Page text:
“I think it’s hard to generalize,” says actor Denzel Washington about movie remakes. He and John Travolta — as the villain — costar in a remake of the 1974 “The Taking of Pelham 1 2 3,” which starred Walter Matthau and was much noted for its powerful score by David Shire. Comparisons between the two versions are invariably being made, generally in favor of the original, which also had an impressive supporting cast.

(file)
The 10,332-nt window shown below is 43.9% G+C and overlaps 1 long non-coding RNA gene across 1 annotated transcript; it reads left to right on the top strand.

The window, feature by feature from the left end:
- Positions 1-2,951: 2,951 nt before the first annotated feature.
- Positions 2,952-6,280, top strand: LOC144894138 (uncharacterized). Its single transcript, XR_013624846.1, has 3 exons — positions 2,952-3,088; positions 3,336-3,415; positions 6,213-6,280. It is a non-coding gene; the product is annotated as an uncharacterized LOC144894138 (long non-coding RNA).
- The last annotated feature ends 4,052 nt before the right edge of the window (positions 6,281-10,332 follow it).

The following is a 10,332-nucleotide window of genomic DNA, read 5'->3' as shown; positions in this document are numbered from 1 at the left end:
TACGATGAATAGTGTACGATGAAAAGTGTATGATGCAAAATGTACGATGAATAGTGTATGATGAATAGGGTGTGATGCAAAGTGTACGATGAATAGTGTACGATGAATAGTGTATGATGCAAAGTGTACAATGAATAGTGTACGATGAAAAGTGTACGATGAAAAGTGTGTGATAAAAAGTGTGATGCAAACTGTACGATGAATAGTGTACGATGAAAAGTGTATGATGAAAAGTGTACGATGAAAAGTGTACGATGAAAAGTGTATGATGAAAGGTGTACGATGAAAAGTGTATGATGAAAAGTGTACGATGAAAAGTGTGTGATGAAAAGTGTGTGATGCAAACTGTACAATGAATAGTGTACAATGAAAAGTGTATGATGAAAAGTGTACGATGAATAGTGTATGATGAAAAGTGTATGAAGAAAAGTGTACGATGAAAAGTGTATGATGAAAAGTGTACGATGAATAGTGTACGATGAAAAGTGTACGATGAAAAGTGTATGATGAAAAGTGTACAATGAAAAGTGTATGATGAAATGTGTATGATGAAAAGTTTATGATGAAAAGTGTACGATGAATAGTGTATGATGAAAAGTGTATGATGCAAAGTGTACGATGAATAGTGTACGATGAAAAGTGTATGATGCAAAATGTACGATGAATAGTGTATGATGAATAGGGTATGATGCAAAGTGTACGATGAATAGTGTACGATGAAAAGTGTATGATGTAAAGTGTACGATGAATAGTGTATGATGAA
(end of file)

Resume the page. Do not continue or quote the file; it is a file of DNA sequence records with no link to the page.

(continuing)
“You gotta remember that remakes go back to movies and the beginning,” says Washington of the film industry’s history. “They’d make a movie in the 1930s and then do a remake in the 1940s. If you read some of the movie books, you’ll find out they didn’t wait near as long as we do now to remake a movie. With this one, what? . . . 20 years, 30 years? (actually, it’s 35 years). So it wasn’t for greed or just to shock people ’cause Johnny’s playing nasty this time out,” he chuckles, referring to Travolta in bad-guy role.

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